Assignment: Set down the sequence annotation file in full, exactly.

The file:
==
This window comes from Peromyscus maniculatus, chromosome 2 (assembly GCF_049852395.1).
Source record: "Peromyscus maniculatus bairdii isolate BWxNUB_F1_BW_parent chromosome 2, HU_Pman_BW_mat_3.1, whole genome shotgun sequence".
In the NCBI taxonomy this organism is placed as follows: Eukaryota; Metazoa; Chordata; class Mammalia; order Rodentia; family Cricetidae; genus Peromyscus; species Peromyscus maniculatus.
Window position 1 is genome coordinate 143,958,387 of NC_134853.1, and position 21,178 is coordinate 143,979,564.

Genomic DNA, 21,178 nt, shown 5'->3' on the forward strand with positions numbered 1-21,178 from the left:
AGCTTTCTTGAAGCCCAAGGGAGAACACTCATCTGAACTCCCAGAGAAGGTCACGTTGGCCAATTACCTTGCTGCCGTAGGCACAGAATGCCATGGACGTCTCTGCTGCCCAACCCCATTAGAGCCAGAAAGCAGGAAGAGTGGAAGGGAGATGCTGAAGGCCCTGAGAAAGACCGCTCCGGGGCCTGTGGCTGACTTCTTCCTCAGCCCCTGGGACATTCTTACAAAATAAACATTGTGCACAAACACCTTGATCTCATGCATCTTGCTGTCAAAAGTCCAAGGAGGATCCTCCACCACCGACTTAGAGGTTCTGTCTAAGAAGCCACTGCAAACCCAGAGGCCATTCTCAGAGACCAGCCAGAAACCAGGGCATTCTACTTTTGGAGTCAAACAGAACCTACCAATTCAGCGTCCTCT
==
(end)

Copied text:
This window comes from Peromyscus maniculatus, chromosome 2 (assembly GCF_049852395.1).
Source record: "Peromyscus maniculatus bairdii isolate BWxNUB_F1_BW_parent chromosome 2, HU_Pman_BW_mat_3.1, whole genome shotgun sequence".
In the NCBI taxonomy this organism is placed as follows: Eukaryota; Metazoa; Chordata; class Mammalia; order Rodentia; family Cricetidae; genus Peromyscus; species Peromyscus maniculatus.
Window position 1 is genome coordinate 143,958,387 of NC_134853.1, and position 21,178 is coordinate 143,979,564.

Genomic DNA, 21,178 nt, shown 5'->3' on the forward strand with positions numbered 1-21,178 from the left:
AGCTTTCTTGAAGCCCAAGGGAGAACACTCATCTGAACTCCCAGAGAAGGTCACGTTGGCCAATTACCTTGCTGCCGTAGGCACAGAATGCCATGGACGTCTCTGCTGCCCAACCCCATTAGAGCCAGAAAGCAGGAAGAGTGGAAGGGAGATGCTGAAGGCCCTGAGAAAGACCGCTCCGGGGCCTGTGGCTGACTTCTTCCTCAGCCCCTGGGACATTCTTACAAAATAAACATTGTGCACAAACACCTTGATCTCATGCATCTTGCTGTCAAAAGTCCAAGGAGGATCCTCCACCACCGACTTAGAGGTTCTGTCTAAGAAGCCACTGCAAACCCAGAGGCCATTCTCAGAGACCAGCCAGAAACCAGGGCATTCTACTTTTGGAGTCAAACAGAACCTACCAATTCAGCGTCCTCT